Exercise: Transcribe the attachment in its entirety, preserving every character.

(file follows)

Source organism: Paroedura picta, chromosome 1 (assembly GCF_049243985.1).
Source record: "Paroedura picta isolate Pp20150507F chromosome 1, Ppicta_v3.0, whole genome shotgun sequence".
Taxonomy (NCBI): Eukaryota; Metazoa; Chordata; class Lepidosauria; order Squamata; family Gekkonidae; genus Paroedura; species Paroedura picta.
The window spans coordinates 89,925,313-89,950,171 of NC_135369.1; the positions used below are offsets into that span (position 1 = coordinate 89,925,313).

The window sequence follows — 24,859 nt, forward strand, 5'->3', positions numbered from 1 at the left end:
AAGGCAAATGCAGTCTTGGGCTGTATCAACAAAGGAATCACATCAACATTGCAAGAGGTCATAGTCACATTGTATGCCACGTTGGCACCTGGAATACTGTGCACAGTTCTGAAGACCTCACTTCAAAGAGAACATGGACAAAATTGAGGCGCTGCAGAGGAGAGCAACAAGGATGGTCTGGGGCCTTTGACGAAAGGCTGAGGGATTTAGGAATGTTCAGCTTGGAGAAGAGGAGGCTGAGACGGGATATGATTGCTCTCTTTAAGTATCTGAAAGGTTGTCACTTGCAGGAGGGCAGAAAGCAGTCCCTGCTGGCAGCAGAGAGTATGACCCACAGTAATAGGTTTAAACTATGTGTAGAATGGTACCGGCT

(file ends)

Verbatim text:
Source organism: Paroedura picta, chromosome 1 (assembly GCF_049243985.1).
Source record: "Paroedura picta isolate Pp20150507F chromosome 1, Ppicta_v3.0, whole genome shotgun sequence".
Taxonomy (NCBI): Eukaryota; Metazoa; Chordata; class Lepidosauria; order Squamata; family Gekkonidae; genus Paroedura; species Paroedura picta.
The window spans coordinates 89,925,313-89,950,171 of NC_135369.1; the positions used below are offsets into that span (position 1 = coordinate 89,925,313).

The window sequence follows — 24,859 nt, forward strand, 5'->3', positions numbered from 1 at the left end:
AAGGCAAATGCAGTCTTGGGCTGTATCAACAAAGGAATCACATCAACATTGCAAGAGGTCATAGTCACATTGTATGCCACGTTGGCACCTGGAATACTGTGCACAGTTCTGAAGACCTCACTTCAAAGAGAACATGGACAAAATTGAGGCGCTGCAGAGGAGAGCAACAAGGATGGTCTGGGGCCTTTGACGAAAGGCTGAGGGATTTAGGAATGTTCAGCTTGGAGAAGAGGAGGCTGAGACGGGATATGATTGCTCTCTTTAAGTATCTGAAAGGTTGTCACTTGCAGGAGGGCAGAAAGCAGTCCCTGCTGGCAGCAGAGAGTATGACCCACAGTAATAGGTTTAAACTATGTGTAGAATGGTACCGGCT